Friday, January 22, 2010


I am constantly surprised when I come in contact with young people who do not "get" simple literary references. While working at BMY, where we built trucks for the U.S. Army, the average age of the manufacturing workforce was twent-six years of age. The management team was much older and we were a Deming-style operation. The Team Leaders were all young, aggressive, and educated. One day, one of the Team Leaders, Sonny, was showing a problem to me and I told him to go in to see our Engineering Liasion John MacGregor to assist with the problem. As he was leaving, I laughed and said, "But don't go in Mr. MacGregor's garden!" Sonny gave me an amused look and both he and Mr. MacGregor returned to the manufacturing floor for John to look at the problem first-hand. After John had analyzed and given a solution to the problem, he and I walked away together and John laughed and said, "That kid came in and told me that you told him not to go into my garden but he didn't have any idea what you meant." I said, "Well, John, youth AND literature must both be wasted on the young." John said, "You better not use a George Bernard Shaw reference when he doesn't even know Peter Rabbit!" Knowing that John had grown children, I asked if they would understand those references and John said that they would, but he doubted if his grandchildren would, because of how busy the parents were.

Four years ago, we had one of my husband's nieces (a 16-year-old National Honor Society member with a 3.8 average) paint our fence as a summer job. When some other young people stopped by to talk to her, I told her she should do a little "Tom Sawyer-ing". She had no idea what I meant. Earlier this year we were talking about someone's unruly child and I said that I had named him "Red Chief"; the college-educated mother didn't understand the reference to O. Henry. We had to have one of our birch trees removed and the tree trimmer didn't understand the reference when I told him I'd named the tree "Robert Frost". These are all references that I learned in high school.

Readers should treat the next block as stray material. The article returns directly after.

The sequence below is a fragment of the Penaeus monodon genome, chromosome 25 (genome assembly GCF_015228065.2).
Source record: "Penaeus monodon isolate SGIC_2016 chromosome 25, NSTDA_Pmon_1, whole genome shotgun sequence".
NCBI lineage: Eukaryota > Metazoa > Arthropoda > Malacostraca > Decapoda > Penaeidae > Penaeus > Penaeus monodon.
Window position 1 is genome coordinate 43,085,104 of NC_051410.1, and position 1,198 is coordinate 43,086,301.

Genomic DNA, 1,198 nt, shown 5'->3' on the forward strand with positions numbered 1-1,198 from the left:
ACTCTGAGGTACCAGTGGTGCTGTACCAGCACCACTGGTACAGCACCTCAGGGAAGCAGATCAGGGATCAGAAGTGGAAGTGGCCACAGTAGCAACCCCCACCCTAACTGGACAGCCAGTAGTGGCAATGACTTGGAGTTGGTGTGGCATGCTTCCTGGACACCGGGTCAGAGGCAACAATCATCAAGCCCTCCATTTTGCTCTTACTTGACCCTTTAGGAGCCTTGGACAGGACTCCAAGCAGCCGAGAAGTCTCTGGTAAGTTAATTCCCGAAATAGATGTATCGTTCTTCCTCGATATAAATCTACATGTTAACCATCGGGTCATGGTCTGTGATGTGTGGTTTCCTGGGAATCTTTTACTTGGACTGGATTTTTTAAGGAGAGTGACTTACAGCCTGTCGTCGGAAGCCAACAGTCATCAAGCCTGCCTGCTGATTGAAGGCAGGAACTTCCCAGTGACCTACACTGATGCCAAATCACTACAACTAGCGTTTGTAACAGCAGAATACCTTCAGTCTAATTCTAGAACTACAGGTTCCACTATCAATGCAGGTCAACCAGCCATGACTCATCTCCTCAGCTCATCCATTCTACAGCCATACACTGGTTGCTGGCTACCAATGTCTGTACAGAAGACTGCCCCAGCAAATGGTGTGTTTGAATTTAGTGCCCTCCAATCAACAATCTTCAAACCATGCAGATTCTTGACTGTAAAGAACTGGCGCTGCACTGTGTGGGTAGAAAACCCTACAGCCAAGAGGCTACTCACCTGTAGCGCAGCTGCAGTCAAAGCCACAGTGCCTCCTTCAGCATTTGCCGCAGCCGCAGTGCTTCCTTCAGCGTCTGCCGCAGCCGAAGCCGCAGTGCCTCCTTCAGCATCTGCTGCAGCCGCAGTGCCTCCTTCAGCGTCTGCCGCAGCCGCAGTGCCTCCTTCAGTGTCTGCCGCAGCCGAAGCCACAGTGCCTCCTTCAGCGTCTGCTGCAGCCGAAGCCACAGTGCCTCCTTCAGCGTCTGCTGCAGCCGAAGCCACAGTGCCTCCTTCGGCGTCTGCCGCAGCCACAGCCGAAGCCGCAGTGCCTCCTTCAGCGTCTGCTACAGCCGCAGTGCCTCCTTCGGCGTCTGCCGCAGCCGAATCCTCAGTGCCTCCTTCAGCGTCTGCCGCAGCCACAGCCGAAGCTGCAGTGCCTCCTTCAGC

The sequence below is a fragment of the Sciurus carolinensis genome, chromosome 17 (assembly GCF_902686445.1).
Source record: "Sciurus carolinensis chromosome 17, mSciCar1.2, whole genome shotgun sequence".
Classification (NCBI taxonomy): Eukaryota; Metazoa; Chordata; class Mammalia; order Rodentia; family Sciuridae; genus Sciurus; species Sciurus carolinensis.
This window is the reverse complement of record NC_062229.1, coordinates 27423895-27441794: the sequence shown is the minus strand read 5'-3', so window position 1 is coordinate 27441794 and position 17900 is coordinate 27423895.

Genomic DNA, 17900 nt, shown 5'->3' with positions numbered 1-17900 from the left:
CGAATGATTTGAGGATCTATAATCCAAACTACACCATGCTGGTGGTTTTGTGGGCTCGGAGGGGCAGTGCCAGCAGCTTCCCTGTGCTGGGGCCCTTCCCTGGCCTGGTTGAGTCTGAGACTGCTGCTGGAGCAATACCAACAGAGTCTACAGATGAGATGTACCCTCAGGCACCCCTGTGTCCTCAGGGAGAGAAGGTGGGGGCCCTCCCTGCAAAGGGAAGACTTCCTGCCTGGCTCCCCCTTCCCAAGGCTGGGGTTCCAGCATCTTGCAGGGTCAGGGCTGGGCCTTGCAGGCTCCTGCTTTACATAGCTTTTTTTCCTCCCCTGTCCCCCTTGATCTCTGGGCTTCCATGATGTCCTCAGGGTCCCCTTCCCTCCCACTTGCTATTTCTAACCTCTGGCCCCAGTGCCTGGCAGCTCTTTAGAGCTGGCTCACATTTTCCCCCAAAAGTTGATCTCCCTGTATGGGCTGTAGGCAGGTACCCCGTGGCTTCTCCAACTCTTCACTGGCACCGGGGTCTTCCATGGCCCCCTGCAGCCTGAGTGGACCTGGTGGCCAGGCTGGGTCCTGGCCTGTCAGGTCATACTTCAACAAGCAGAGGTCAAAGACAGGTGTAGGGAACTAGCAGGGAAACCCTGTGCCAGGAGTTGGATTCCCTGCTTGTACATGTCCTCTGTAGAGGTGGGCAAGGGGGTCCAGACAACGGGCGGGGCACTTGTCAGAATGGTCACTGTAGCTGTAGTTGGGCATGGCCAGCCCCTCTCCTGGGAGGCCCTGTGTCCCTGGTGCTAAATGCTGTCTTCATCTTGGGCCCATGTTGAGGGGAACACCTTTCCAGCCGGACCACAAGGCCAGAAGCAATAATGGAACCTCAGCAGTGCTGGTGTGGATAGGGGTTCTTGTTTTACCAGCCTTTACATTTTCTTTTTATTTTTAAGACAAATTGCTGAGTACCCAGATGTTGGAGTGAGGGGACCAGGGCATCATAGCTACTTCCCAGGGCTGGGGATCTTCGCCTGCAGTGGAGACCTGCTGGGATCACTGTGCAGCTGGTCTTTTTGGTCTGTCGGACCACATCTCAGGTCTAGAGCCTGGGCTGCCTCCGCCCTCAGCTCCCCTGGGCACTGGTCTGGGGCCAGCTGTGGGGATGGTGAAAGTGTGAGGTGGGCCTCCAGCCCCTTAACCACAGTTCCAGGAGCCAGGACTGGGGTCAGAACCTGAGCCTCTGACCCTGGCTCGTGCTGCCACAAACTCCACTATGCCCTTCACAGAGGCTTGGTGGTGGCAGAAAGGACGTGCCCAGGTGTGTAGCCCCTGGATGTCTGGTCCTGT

In talking to a high school senior last week, I was told that they report on four books a year and all the kids read the same book and take turns reading the book aloud in class. He said that he'd read "Gone With The Wind", "The Outsiders", "The Pearl" and he couldn't think of the fourth one. I said, "How could it take three months to read a novella; "The Pearl" isn't even a full-length book!" At least he knew the author was John Steinbeck. I remember, as a senior, I asked Miss Digman if I could report on "Lady Chatterley's Lover" which the publisher had recently won a Supreme Court suit to allow it to be imported into the United States from England. I had the unexpurgated edition which my oldest brother Bode loaned to me. Imagine my shock when I received my report back from Miss Digman, without the usual "A", full of red ink with the caustic comment, "Obviously you did not know this book is an allegory on the Industrial Revolution!" I was too smitten by page 155 to realize that!

1 comment:

Mona Lisa said...

I made a blanket for a baby shower and it had "Flopsy, Mopsy and Cottontail" on it and the young mother-to-be had never heard of them. I said, "I should have gotten you the book to read to the child!"